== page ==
She is composed of “sugar and spice and everything nice”, plus:
First and foremost Doc comes with a beautiful new head sculpt, and fans can rest assured it is not the same head used for the upcoming Shooter. The sculpting and design of her portrait is very well done, but it suffers from one flaw: it’s very small compared to others like Helix, Pilot Scarlett, or even Pythona. The only modern female head that is smaller; is the outrageously tiny FSS Jinx head. But like with what saved Oktober Guard Daina, is, Doc’s body is shorter and leaner, and her high collar helps draw attention away from it. She also has the benefit of looking good standing alone. But the proportion issue really becomes apparent when you stand her next to someone like Bombstrike. But this isn’t a deal breaker as small heads are very common to G.I. Joe. (And to be honest, I’d prefer a head that was a tad too small than one that was too big, as was the case with some of the other recent females by Hasbro and the Club.) I’m actually really impressed with her tight jawline, and she has a great intense stare. If I had to mention something else that could have been improved upon, it would be the texture of her hair. It is completely smooth with the exception of a styled bun, but that is also smooth. Regardless, the solid black coloration helps to make the hair unified and aesthetically pleasing even if it doesn’t have any raised or recessed detailing.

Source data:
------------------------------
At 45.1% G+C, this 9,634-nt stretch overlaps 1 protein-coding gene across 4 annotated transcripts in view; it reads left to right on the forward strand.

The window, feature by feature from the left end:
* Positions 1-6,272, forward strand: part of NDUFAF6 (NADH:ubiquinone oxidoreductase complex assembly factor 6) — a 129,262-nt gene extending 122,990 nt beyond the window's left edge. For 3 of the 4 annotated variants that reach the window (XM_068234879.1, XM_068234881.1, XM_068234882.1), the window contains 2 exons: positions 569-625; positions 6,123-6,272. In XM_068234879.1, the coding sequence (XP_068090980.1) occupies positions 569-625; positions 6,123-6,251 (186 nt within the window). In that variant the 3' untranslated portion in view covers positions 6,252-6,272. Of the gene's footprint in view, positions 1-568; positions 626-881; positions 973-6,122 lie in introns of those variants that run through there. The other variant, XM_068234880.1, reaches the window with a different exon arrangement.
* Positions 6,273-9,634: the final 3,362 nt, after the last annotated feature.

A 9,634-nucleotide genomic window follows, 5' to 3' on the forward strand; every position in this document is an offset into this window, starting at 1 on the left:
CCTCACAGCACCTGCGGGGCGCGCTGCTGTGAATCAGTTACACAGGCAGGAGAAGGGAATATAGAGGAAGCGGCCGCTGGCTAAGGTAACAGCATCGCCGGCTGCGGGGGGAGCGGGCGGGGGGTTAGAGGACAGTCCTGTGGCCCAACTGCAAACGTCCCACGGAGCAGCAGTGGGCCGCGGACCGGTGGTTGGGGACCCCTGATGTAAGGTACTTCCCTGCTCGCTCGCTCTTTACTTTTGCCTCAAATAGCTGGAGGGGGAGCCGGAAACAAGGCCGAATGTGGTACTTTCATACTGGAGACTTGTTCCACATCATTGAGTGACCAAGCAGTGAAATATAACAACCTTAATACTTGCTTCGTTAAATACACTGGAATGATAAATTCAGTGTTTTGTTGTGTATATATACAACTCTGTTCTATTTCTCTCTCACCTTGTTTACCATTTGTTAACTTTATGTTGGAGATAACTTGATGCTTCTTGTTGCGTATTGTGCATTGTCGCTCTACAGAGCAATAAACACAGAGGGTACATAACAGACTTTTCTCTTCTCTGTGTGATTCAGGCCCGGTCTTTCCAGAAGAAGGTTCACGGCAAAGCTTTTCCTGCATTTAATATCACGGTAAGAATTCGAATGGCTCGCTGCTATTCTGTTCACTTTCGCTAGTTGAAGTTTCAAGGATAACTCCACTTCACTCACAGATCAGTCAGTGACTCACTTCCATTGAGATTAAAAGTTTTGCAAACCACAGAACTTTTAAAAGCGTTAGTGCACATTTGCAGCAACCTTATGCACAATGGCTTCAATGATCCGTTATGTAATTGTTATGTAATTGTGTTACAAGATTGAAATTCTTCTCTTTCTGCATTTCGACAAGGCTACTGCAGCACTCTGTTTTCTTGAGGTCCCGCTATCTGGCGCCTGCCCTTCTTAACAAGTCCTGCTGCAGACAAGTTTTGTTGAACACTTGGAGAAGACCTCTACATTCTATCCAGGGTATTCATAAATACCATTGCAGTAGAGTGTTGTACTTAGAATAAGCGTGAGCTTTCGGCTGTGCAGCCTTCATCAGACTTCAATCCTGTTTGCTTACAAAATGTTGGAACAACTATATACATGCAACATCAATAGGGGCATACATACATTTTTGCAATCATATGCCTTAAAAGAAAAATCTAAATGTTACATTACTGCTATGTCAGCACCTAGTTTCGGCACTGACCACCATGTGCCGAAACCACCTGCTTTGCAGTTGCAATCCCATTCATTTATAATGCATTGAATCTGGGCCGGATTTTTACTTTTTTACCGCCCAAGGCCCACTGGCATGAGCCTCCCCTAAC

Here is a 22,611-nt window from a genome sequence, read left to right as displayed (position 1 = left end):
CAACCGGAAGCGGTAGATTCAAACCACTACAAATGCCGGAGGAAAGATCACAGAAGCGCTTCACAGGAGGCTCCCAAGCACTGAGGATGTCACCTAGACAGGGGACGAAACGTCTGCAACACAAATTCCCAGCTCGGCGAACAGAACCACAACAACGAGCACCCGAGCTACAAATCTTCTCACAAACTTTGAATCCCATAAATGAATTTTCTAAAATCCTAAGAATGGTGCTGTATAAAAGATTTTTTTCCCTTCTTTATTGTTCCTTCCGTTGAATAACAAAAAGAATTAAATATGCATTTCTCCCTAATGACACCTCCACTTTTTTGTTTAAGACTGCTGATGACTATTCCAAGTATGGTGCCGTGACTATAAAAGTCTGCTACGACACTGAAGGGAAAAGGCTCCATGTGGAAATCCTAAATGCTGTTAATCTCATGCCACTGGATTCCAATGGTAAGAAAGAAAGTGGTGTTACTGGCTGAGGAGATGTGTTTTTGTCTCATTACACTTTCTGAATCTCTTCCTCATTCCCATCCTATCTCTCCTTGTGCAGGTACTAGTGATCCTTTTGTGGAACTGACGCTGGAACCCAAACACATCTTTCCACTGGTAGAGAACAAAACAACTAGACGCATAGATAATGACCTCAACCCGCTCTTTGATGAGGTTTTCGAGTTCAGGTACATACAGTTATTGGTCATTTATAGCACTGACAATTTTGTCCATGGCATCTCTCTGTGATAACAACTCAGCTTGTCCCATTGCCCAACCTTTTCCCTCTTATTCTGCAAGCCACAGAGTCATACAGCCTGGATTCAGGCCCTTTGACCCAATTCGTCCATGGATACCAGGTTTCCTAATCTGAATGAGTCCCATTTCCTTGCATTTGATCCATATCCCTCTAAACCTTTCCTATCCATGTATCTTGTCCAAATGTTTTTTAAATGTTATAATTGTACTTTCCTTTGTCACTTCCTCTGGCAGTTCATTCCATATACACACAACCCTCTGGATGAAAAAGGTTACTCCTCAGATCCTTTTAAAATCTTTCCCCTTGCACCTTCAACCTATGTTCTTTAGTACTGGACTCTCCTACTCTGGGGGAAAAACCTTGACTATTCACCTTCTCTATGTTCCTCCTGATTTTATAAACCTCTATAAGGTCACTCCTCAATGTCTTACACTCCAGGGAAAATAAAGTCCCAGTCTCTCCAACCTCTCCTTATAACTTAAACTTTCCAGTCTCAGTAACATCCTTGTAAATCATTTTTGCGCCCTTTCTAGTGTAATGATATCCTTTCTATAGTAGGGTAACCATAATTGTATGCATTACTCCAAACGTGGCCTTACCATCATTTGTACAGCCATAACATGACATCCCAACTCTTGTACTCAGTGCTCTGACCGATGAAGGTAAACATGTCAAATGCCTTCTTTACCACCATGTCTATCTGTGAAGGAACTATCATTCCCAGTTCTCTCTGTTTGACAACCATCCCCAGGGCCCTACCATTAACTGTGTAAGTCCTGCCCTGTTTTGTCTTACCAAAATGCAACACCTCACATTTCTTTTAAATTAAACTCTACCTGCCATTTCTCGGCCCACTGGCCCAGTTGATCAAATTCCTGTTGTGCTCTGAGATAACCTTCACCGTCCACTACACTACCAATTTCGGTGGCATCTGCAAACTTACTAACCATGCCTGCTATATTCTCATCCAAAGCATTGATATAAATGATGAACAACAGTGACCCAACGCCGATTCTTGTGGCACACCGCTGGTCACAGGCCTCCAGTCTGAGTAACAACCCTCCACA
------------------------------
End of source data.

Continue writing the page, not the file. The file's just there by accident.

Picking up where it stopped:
Fred, the head also seems to sit low on the neck. Is that the case, or is it just an optical illusion because the neck is sculpted hunched forward and her jumpsuit’s collar is raised?